Most insurances and Medicare recognize a PSA score of 4.0, as the standard when action needs to be taken and will be covered by them. Under 4.0 they won’t usually do anything, or pay for anything, other than the screening. Of course, once diagnosed with cancer PSA tests are administered as needed.

On the 21st of Jan, 2016, I saw Dr. Byrd. After chatting with me about my PSA results, he leaned over and got a plastic glove out of a box, which was my cue to lower my pants. He then had me lean over the bed and he inserted his finger into my rectum to check my prostate for nodules or any enlargement. To the touch, my prostate was normal.

After the examination he told me that as I had no signs of infection or enlargement of the  prostate, which can raise the PSA levels, my chances of having prostate cancer were about 35% and it would be wise to get a biopsy and rule it in or out.

There was no hesitation in my voice, as my PSA score had been elevating slowly over the past 3 years, starting in July 2013 when it was 4.20. During that time frame July 2013 to Jan 2016 I had 5 screenings and all were elevated but one, and it was 3.84. So, I kind of knew I had prostate cancer. I had no symptoms other than the PSA score.

Those three years that my PSA levels were elevated, I was in a difficult battle with grief, over the loss of my wife Annie. I ignored the possibility of cancer, not wanting to talk about it. But still, I spent a lot of time doing research, reading anything I could on the cancer, to include understanding the treatment options, all the side effects of the treatment, and the biopsy.  Now I would be putting all that knowledge to use.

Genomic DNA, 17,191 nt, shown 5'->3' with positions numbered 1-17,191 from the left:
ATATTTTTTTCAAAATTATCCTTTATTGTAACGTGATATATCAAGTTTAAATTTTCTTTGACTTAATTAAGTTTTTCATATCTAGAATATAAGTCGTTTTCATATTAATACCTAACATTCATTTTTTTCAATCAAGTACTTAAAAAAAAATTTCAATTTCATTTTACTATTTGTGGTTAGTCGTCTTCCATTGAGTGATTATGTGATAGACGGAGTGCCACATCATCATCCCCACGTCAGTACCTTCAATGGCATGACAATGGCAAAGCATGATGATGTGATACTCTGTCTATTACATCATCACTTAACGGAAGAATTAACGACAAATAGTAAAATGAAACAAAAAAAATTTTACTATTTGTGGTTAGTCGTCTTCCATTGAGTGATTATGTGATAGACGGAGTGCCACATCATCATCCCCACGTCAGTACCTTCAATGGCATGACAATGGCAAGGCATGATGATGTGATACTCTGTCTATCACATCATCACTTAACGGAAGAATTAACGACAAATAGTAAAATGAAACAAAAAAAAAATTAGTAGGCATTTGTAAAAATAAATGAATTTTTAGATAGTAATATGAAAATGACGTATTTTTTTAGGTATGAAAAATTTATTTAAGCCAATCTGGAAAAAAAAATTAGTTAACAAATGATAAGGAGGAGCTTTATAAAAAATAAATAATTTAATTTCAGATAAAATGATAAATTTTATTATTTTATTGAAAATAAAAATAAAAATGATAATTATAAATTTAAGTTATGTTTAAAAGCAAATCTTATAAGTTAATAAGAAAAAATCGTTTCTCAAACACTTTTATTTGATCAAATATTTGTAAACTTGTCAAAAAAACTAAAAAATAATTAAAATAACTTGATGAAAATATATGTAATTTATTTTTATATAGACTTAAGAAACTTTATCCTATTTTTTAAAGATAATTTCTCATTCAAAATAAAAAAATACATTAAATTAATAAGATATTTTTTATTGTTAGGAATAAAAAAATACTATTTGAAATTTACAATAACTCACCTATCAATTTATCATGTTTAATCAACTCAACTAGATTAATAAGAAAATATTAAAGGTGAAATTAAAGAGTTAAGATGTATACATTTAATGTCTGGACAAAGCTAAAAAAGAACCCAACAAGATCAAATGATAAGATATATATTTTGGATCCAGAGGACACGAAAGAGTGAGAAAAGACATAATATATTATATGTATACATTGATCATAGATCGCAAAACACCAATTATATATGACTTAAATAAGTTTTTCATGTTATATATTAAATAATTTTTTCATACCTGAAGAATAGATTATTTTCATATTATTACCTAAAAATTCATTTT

Feb 3rd, 2016, I had my prostate biopsy. I was not anxious, in fact, I was very calm. The nurse left the room while I stripped down and put a gown on. She then came back in, asked me to set on the bed and told me that the doctor would be in soon. (Three days prior to the biopsy I was put on antibiotics to help ward off infection.)

When Dr. Byrd came in, he had me lay on my left side, with my buttocks extending a fraction over the edge of the bed. He then inserted the TRUS probe, which is about the size of a finger into my rectum, for a guided needle biopsy. A needle is inserted through the probe to numb the prostate before the tissue samples of the prostate are taken. Once numb, Dr. Byrd went all around my prostate and took 12 core samples. The procedure took about twenty minutes and although uncomfortable, was not painful. (note: some doctors do the biopsy while the individual is lying on his back or stomach)